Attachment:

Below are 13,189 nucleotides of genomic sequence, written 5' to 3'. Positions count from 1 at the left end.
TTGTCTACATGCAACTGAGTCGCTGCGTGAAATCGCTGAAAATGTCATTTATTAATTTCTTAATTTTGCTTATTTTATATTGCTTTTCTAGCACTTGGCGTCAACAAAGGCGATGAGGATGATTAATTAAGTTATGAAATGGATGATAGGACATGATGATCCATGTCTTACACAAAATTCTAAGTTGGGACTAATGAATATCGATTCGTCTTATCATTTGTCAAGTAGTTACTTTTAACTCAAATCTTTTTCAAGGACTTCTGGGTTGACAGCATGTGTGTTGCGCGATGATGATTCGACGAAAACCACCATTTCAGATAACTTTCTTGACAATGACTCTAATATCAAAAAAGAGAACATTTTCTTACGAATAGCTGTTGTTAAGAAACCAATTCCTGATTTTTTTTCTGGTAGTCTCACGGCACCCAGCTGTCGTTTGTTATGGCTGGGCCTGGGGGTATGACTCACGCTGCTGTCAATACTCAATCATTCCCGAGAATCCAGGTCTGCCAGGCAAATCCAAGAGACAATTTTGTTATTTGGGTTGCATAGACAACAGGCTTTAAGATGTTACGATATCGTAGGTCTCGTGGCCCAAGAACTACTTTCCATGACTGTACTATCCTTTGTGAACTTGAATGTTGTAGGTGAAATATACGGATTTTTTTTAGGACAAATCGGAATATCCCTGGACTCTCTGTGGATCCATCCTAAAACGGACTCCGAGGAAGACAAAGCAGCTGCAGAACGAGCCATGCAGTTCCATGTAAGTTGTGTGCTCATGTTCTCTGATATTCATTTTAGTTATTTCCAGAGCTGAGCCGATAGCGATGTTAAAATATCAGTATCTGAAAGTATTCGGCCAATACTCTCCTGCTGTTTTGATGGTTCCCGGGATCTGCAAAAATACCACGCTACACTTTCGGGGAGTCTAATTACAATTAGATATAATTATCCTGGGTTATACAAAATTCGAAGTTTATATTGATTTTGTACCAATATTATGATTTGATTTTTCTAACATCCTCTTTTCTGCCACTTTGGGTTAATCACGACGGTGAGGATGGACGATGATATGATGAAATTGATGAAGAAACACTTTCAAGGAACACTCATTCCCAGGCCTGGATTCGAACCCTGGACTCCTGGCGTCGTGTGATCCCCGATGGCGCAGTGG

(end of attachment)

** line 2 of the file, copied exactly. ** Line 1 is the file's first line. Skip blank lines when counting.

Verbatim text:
TTGTCTACATGCAACTGAGTCGCTGCGTGAAATCGCTGAAAATGTCATTTATTAATTTCTTAATTTTGCTTATTTTATATTGCTTTTCTAGCACTTGGCGTCAACAAAGGCGATGAGGATGATTAATTAAGTTATGAAATGGATGATAGGACATGATGATCCATGTCTTACACAAAATTCTAAGTTGGGACTAATGAATATCGATTCGTCTTATCATTTGTCAAGTAGTTACTTTTAACTCAAATCTTTTTCAAGGACTTCTGGGTTGACAGCATGTGTGTTGCGCGATGATGATTCGACGAAAACCACCATTTCAGATAACTTTCTTGACAATGACTCTAATATCAAAAAAGAGAACATTTTCTTACGAATAGCTGTTGTTAAGAAACCAATTCCTGATTTTTTTTCTGGTAGTCTCACGGCACCCAGCTGTCGTTTGTTATGGCTGGGCCTGGGGGTATGACTCACGCTGCTGTCAATACTCAATCATTCCCGAGAATCCAGGTCTGCCAGGCAAATCCAAGAGACAATTTTGTTATTTGGGTTGCATAGACAACAGGCTTTAAGATGTTACGATATCGTAGGTCTCGTGGCCCAAGAACTACTTTCCATGACTGTACTATCCTTTGTGAACTTGAATGTTGTAGGTGAAATATACGGATTTTTTTTAGGACAAATCGGAATATCCCTGGACTCTCTGTGGATCCATCCTAAAACGGACTCCGAGGAAGACAAAGCAGCTGCAGAACGAGCCATGCAGTTCCATGTAAGTTGTGTGCTCATGTTCTCTGATATTCATTTTAGTTATTTCCAGAGCTGAGCCGATAGCGATGTTAAAATATCAGTATCTGAAAGTATTCGGCCAATACTCTCCTGCTGTTTTGATGGTTCCCGGGATCTGCAAAAATACCACGCTACACTTTCGGGGAGTCTAATTACAATTAGATATAATTATCCTGGGTTATACAAAATTCGAAGTTTATATTGATTTTGTACCAATATTATGATTTGATTTTTCTAACATCCTCTTTTCTGCCACTTTGGGTTAATCACGACGGTGAGGATGGACGATGATATGATGAAATTGATGAAGAAACACTTTCAAGGAACACTCATTCCCAGGCCTGGATTCGAACCCTGGACTCCTGGCGTCGTGTGATCCCCGATGGCGCAGTGG